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his land is commonly so extensive that with all his own industry, and with all the industry of other people whom he can get to employ, he can seldom make it produce the tenth part of what it is capable of producing. He is eager, therefore, to collect laborers from all quarters, and to reward them with the most liberal wages.

But those liberal wages, joined to the plenty and cheapness of land, soon make those laborers leave him, in order to become landlords themselves, and to reward, with equal liberality, other laborers, who soon leave them for the same reason that they left their first master. The liberal reward of labor encourages marriage. The children, during the tender years of infancy, are well fed and properly taken care of, and when they are grown up the value of their labor greatly overpays their maintenance. When arrived at maturity the high price of labor and the low price of land enable them to establish themselves in the same manner as their fathers did before them.

In other countries rent and profit eat up wages, and the two superior orders of people oppress the inferior one. But in new colonies the interest of the two superior orders obliges them to treat the inferior one with more generosity and humanity; at least, where that inferior one is not in a state of slavery. Waste lands, of the greatest natural fertility, are to be had for a trifle. The increase of revenue which the proprietor, who is always the undertaker, expects from their improvement, constitutes his profit; which in these circumstances is commonly very great.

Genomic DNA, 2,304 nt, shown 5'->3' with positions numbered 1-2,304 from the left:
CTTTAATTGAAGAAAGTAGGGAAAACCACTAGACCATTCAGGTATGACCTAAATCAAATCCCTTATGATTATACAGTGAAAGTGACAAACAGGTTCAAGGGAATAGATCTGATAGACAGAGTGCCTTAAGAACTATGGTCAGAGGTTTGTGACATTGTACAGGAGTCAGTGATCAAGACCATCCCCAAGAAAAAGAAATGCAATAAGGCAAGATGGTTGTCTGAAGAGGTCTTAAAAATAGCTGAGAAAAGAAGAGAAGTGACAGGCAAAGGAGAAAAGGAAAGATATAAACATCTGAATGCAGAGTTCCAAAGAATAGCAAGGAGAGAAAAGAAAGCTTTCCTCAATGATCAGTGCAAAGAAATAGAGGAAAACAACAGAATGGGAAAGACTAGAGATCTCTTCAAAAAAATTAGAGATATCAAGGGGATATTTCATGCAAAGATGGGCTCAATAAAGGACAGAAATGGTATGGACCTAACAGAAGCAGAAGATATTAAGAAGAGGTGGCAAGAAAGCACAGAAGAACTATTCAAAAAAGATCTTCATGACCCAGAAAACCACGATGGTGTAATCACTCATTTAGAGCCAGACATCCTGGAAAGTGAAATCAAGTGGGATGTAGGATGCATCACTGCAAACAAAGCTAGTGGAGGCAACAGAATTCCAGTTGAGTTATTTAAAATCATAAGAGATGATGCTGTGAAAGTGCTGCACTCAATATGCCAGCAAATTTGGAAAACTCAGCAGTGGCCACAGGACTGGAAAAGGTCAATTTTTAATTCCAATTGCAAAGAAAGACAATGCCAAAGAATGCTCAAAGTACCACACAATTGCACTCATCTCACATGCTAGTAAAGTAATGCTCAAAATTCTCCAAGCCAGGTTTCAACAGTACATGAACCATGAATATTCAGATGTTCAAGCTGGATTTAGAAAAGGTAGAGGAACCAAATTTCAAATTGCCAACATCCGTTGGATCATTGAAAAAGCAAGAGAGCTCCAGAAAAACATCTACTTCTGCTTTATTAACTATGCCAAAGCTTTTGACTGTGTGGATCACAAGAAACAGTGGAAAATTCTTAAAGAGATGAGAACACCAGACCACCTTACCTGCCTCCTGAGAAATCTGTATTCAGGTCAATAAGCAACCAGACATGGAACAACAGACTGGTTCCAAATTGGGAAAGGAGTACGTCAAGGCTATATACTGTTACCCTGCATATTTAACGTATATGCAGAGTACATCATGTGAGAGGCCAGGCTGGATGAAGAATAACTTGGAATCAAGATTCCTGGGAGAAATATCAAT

But this great profit cannot be made without employing the labor of other people in clearing and cultivating the land; and the disproportion between the great extent of the land and the small number of the people, which commonly takes place in new colonies, makes it difficult for him to get this labor. He does not, therefore, dispute about wages, but is willing to employ labor at any price. The high wages of labor encourage population. The cheapness and plenty of good land encourage improvement, and enable the proprietor to pay those high wages. In those wages consists almost the whole price of the land; and though they are high, considered as the

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